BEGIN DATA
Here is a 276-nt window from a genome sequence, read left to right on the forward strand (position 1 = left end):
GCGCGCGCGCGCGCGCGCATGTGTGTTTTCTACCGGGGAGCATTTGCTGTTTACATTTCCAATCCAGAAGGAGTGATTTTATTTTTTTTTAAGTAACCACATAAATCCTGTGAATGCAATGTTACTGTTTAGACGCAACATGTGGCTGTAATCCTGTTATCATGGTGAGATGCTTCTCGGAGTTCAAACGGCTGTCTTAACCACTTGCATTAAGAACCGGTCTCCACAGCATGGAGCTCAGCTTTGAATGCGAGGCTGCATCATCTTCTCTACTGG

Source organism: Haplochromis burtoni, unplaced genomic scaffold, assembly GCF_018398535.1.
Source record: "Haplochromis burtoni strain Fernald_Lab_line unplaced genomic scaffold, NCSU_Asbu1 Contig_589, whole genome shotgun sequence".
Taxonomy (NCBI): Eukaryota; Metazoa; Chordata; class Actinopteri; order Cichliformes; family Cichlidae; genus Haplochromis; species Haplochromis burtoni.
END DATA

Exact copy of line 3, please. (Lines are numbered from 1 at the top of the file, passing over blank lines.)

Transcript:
Source organism: Haplochromis burtoni, unplaced genomic scaffold, assembly GCF_018398535.1.